‘Confederate monuments speak truth to power’
2/28/2020, 6 a.m.
Re “Confederate statues in State Capitol remain unaddressed,” Free Press Feb. 13-15 edition:
The Confederate States formed no more of a “traitorous regime” for seceding from the voluntary Union of sovereign states to which they had voluntarily acceded than the 13 slaveholding colonies that had seceded from the British Empire in 1776 and formed the Union in the first place.
Secondly, the Confederacy held that the slavery issue was a state issue, not a national issue, just as the United States held at the time. Slavery was constitutional in the United States throughout the war, and in many Union states it was still legal.
The U.S. Constitution protected slavery in the United States until the passage of the 13th Amendment after the war was over. It was voluntarily ratified by both the victorious Northern states and the defeated Southern states — a United States gratefully relieved of a burden that had bedeviled them since colonial times.
So what was the war really about? Let us drop the racist progressive identity politics concerning Confederate monuments and follow the “Yankee dollar” — wealth originating with New England’s African slave trade (New York and Boston were the largest African slave trading ports in the world at the time of President Lincoln’s election) and the North’s manufacture of slave-picked cotton:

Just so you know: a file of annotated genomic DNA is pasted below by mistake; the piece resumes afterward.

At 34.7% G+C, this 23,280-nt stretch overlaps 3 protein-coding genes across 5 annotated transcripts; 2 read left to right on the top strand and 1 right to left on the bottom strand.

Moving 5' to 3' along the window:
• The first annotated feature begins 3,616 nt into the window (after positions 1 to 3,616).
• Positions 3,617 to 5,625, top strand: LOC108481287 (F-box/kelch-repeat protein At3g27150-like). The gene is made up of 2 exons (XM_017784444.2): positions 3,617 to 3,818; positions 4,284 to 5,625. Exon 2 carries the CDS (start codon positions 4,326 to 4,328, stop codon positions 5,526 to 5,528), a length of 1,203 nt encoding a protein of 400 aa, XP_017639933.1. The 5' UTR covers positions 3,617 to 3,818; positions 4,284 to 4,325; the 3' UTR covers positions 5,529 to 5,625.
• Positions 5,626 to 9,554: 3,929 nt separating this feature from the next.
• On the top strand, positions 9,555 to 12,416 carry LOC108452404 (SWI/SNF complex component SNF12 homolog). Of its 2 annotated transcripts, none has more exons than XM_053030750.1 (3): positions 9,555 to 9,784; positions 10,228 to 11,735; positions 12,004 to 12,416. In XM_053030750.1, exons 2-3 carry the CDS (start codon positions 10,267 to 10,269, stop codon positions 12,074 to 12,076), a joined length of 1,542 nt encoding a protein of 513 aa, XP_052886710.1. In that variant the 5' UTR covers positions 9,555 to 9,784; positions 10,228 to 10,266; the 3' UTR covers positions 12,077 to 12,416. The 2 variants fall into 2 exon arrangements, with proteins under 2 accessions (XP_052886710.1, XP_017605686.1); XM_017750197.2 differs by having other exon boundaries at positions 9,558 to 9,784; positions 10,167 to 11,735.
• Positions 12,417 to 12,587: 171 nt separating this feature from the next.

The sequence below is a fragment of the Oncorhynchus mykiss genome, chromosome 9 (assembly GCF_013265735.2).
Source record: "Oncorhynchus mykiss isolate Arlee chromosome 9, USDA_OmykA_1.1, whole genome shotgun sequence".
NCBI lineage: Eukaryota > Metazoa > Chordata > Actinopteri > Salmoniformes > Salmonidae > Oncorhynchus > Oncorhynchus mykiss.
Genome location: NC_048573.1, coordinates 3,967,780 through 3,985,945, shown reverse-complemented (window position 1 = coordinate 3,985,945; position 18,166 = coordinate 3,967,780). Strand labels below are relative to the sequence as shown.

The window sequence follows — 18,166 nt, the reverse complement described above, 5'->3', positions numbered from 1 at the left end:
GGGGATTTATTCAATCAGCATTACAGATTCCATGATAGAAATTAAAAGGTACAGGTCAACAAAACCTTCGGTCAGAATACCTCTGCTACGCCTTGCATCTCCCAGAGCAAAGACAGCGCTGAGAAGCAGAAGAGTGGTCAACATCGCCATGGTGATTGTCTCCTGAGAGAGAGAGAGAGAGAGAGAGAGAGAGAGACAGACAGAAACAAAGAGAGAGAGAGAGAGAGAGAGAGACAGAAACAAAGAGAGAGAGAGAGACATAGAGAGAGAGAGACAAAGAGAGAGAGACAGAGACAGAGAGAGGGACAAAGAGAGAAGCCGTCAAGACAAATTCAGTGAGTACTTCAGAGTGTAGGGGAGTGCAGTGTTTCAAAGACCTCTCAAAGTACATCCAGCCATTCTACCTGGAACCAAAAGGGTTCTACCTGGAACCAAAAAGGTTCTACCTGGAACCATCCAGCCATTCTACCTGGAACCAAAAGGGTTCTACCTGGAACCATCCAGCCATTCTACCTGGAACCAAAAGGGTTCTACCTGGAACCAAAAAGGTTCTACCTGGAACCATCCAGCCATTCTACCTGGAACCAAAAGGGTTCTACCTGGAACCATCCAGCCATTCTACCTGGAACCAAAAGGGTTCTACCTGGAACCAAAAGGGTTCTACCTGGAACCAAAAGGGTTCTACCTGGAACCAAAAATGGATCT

The United States was constituted as a voluntary Union of sovereign states, but with Abraham Lincoln came a Northern political party that would usurp government power and turn the Southern states into its “cash cow” colonies just as England had done with her American colonies. As a result, seven Southern states withdrew peacefully from the Union.
But with the “Cotton Kingdom” out of the Union, the North’s “Mercantile Kingdom” would collapse, so President Lincoln launched an armada against South Carolina to provoke her into firing the first shot and get the war he wanted. South Carolina responded, just as Massachusetts had responded to King George III’s provocation at Lexington and Concord.
Virginia stood for the Union until President Lincoln called for troops to subjugate the Confederacy, at which point she refused, immediately seceded and indicted President Lincoln for “choosing to inaugurate civil war.” Four other states followed Virginia out. Virginia’s decision makes clear what that war was truly about: The North’s war against the South’s secession.
President Lincoln’s Gettysburg Address — claiming his war of invasion, conquest and coerced political allegiance against the Confederacy was to save “government of the people by the people for the people” — is pure Orwellian “doublespeak,” while his Emancipation Proclamation plainly stated that slavery was alright as long as one was loyal to his government. But that exposes “the myth of American history” as a “red herring,” masking a murderous usurpation of power.
Confederate monuments speak truth to this power. No wonder the party of big government wants them torn down. To do so, the party is agitating a lie to stir emotions that will turn into votes.
One may tear down every monument to everyone who ever made a dime off slavery — from the Western Hemisphere to the European and African continents — and milk a lie until the political cows come home, but it won’t change a thing. The truth cannot be killed.
As Edmund Burke said of the French Revolution: You are gibbeting the carcass while your house is the haunt of robbers.
H.V. TRAYWICK JR.